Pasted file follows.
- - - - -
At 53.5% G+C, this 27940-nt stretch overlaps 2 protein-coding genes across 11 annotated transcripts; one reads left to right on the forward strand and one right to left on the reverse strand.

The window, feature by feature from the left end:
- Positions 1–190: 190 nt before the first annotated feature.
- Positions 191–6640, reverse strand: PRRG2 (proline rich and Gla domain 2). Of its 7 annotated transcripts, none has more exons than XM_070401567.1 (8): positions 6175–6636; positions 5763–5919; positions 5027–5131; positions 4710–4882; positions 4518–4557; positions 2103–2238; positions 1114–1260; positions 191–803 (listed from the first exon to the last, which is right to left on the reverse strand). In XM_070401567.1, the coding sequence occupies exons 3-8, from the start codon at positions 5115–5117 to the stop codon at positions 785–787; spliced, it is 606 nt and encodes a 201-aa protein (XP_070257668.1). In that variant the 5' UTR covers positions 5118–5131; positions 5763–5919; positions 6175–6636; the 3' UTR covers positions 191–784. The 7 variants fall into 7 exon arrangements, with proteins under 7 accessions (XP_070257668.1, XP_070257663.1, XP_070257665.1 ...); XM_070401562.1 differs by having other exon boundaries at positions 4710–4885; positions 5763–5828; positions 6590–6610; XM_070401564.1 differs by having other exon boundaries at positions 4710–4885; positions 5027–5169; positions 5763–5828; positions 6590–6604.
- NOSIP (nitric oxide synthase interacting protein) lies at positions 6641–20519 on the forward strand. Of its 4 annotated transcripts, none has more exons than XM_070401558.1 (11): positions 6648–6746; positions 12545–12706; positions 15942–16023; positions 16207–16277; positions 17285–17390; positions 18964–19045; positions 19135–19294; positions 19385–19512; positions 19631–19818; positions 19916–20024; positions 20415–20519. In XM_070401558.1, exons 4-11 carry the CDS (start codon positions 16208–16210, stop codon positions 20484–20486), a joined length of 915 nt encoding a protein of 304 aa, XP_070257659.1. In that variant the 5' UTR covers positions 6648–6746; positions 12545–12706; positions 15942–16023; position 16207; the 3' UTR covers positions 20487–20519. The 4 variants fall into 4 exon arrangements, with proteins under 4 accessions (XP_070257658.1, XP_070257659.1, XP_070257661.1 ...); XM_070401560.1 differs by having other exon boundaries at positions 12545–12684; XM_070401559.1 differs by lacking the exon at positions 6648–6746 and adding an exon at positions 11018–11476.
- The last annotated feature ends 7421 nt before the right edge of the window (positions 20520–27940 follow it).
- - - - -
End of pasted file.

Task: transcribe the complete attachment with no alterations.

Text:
At 53.5% G+C, this 27940-nt stretch overlaps 2 protein-coding genes across 11 annotated transcripts; one reads left to right on the forward strand and one right to left on the reverse strand.

The window, feature by feature from the left end:
- Positions 1–190: 190 nt before the first annotated feature.
- Positions 191–6640, reverse strand: PRRG2 (proline rich and Gla domain 2). Of its 7 annotated transcripts, none has more exons than XM_070401567.1 (8): positions 6175–6636; positions 5763–5919; positions 5027–5131; positions 4710–4882; positions 4518–4557; positions 2103–2238; positions 1114–1260; positions 191–803 (listed from the first exon to the last, which is right to left on the reverse strand). In XM_070401567.1, the coding sequence occupies exons 3-8, from the start codon at positions 5115–5117 to the stop codon at positions 785–787; spliced, it is 606 nt and encodes a 201-aa protein (XP_070257668.1). In that variant the 5' UTR covers positions 5118–5131; positions 5763–5919; positions 6175–6636; the 3' UTR covers positions 191–784. The 7 variants fall into 7 exon arrangements, with proteins under 7 accessions (XP_070257668.1, XP_070257663.1, XP_070257665.1 ...); XM_070401562.1 differs by having other exon boundaries at positions 4710–4885; positions 5763–5828; positions 6590–6610; XM_070401564.1 differs by having other exon boundaries at positions 4710–4885; positions 5027–5169; positions 5763–5828; positions 6590–6604.
- NOSIP (nitric oxide synthase interacting protein) lies at positions 6641–20519 on the forward strand. Of its 4 annotated transcripts, none has more exons than XM_070401558.1 (11): positions 6648–6746; positions 12545–12706; positions 15942–16023; positions 16207–16277; positions 17285–17390; positions 18964–19045; positions 19135–19294; positions 19385–19512; positions 19631–19818; positions 19916–20024; positions 20415–20519. In XM_070401558.1, exons 4-11 carry the CDS (start codon positions 16208–16210, stop codon positions 20484–20486), a joined length of 915 nt encoding a protein of 304 aa, XP_070257659.1. In that variant the 5' UTR covers positions 6648–6746; positions 12545–12706; positions 15942–16023; position 16207; the 3' UTR covers positions 20487–20519. The 4 variants fall into 4 exon arrangements, with proteins under 4 accessions (XP_070257658.1, XP_070257659.1, XP_070257661.1 ...); XM_070401560.1 differs by having other exon boundaries at positions 12545–12684; XM_070401559.1 differs by lacking the exon at positions 6648–6746 and adding an exon at positions 11018–11476.
- The last annotated feature ends 7421 nt before the right edge of the window (positions 20520–27940 follow it).